Following the Revolutionary War, the 13 American Colonies needed revenue for defense and other purposes. Revenues to fund these requirements were raised by Customs tariffs, which also served to protect fledgling American industry. Customs houses were established in all major ports, and merchants were expected to clear customs and pay their tariffs on imported goods prior to unloading their cargoes. To evade paying Customs tariffs, lawless merchants, or smugglers, unloaded their cargoes at isolated locations. To stop this loss of revenue due to smuggling, in 1790 Alexander Hamilton, our first Secretary of Treasury, under President George Washington's direction, started the Revenue Cutter Service whose job was to patrol the coast preventing smuggling and ensuring Customs tariffs were paid. Revenue Cutters were called "Cutters" due to their typical fore and aft rig which gave them the ability to point higher and sail faster, enabling them to out sail and run down the slower, square rigged, cargo-laden smugglers. Revenue Cutters were sometimes armed with one or two small cannon adequate to stop lightly armed smugglers. They established American law on the Atlantic coast and have been credited with putting our infant nation on its economic feet.
DILIGENCE I was one of the first ten Revenue Cutters. Built in 1791 in Washington, North Carolina, DILIGENCE I temporarily sailed out of New Bern, North Carolina prior to moving to her permanent homeport of Wilmington in October of 1792. DILIGENCE I distinguished herself by seizing a noted French smuggler in the Cape Fear area. The cutter's original master, Thomas Cooke, and his son, mysteriously disappeared in 1796 never to be seen again. Purportedly, the Cookes were killed in retribution for interdicting smugglers. The original Cooke home on 4th street near St. Mary's church in Wilmington is reportedly haunted by the soul of Thomas Cooke.
DILIGENCE I was replaced in fairly quick succession by DILIGENCE II, III, and IV. Each new cutter was bigger and faster, and all remained homeported along the Cape Fear River. By the 1830's, the DILIGENCE line temporarily ended after DILIGENCE IV was decommissioned. In 1915, the Revenue Cutter Service joined forces with the Lifesaving Service to become the modern day U.S. Coast Guard. The Lighthouse Service was subsequently added to the ranks of the Coast Guard in 1939.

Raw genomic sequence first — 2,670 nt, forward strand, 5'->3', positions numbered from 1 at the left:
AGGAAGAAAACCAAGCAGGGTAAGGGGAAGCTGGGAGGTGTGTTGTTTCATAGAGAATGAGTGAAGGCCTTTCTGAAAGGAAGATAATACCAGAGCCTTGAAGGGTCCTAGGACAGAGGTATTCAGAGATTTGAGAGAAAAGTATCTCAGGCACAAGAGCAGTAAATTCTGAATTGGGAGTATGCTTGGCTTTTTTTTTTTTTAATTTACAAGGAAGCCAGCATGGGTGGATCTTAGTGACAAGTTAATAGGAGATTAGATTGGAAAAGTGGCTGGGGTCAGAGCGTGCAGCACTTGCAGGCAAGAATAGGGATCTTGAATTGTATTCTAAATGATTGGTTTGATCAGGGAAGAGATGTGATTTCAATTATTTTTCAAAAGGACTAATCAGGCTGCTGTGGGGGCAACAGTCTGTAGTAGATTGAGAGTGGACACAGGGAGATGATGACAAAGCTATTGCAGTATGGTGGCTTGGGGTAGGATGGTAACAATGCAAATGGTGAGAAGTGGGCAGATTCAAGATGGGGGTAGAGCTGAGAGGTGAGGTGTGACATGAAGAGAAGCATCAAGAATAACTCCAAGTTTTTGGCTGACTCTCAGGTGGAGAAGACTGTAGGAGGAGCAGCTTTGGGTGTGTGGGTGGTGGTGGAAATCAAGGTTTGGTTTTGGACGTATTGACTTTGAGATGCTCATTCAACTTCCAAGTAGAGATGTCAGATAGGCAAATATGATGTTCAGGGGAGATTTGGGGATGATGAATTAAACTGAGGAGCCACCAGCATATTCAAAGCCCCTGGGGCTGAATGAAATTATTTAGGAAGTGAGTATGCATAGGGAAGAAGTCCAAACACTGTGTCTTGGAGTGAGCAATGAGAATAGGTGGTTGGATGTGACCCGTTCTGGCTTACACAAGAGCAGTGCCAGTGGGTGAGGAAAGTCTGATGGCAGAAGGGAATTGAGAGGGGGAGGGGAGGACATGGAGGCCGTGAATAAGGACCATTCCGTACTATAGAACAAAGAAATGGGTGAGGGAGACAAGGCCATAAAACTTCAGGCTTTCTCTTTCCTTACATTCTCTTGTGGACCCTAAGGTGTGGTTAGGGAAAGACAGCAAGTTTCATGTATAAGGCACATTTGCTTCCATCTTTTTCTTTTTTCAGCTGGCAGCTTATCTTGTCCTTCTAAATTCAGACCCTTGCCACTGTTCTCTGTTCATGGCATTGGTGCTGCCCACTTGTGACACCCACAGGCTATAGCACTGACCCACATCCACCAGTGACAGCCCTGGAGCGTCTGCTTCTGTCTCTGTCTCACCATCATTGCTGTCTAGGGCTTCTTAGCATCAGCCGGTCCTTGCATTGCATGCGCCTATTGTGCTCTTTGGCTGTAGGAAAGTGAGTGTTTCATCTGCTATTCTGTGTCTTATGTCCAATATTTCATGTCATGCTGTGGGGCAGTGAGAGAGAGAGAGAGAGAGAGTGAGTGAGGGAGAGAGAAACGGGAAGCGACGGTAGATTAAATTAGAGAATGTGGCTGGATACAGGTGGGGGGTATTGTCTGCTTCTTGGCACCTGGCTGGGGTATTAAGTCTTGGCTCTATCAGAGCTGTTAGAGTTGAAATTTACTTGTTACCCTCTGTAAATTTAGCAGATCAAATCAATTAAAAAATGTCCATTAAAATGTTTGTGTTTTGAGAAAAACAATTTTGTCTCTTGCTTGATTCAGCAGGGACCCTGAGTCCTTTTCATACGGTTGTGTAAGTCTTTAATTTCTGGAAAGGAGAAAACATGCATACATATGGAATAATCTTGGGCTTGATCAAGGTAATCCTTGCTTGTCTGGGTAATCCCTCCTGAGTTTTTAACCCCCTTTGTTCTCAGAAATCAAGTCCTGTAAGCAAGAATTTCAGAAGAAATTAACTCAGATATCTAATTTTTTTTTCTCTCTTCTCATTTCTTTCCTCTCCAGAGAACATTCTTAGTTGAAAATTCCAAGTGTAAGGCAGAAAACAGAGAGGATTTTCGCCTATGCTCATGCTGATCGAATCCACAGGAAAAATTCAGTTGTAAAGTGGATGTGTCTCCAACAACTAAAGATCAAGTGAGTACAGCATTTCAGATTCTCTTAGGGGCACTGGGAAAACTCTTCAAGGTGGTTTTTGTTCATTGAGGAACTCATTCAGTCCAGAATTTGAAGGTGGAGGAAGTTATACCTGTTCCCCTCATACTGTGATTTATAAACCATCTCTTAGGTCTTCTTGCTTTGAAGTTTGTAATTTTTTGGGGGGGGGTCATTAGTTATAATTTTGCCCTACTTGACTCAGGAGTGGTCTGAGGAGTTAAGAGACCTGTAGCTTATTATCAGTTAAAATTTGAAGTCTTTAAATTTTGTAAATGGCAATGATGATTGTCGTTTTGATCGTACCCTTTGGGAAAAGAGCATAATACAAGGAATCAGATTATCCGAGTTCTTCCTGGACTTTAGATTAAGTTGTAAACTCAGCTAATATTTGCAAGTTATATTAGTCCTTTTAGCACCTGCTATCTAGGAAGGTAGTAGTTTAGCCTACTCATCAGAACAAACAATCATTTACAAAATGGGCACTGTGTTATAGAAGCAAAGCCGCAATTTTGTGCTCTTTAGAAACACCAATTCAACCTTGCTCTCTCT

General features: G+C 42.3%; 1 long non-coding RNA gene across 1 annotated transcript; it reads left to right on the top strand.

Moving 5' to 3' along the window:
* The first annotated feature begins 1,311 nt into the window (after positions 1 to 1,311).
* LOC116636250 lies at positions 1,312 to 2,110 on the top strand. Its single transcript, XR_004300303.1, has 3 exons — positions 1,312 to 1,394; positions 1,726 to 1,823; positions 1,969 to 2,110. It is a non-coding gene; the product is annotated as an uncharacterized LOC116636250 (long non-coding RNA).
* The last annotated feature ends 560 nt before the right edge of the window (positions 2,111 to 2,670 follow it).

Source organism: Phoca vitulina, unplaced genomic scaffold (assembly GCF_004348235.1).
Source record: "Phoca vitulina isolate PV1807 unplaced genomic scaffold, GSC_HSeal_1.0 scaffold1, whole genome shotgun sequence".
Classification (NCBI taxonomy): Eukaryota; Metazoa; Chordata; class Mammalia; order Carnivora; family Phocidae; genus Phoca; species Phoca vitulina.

DILIGENCE V, a 125' diesel-powered Coast Guard cutter, commissioned in 1919, sailed out of New York, New York; Boston, Massachusetts; Cleveland, Ohio and finally Long Beach, California before being decommissioned in 1961. DILIGENCE V guarded the American coast against smugglers during the prohibition era and also served under the Department of the Navy in World War II.
DILIGENCE VI, the current DILIGENCE was commissioned in 1964. DILIGENCE VI is a 210', diesel powered, helicopter-capable Coast Guard cutter with 76 crewmembers. DILIGENCE VI was originally home ported in Key West, Florida but changed homeports to Cape Canaveral, Florida in 1983. In 1990, DILIGENCE VI was temporarily decommissioned for modernization. In 1992, following a 28 million dollar refurbishment, a virtually brand new, rebuilt, DILIGENCE VI was placed back in commission and home ported in Wilmington, North Carolina.
Returning to the homeport of her namesake, DILIGENCE VI has remained "On guard for America," patrolling the east coast of the United States, the Caribbean Sea and the Gulf of Mexico rescuing mariners in distress, protecting our environment and valuable fisheries resources, halting the immigration of illegal migrants, and helping staunch the flow of illegal drugs and contraband from entering the United States.
DILIGENCE VI is the only active Coast Guard Cutter named after one of the first ten Revenue Cutters that is home ported in an original homeport.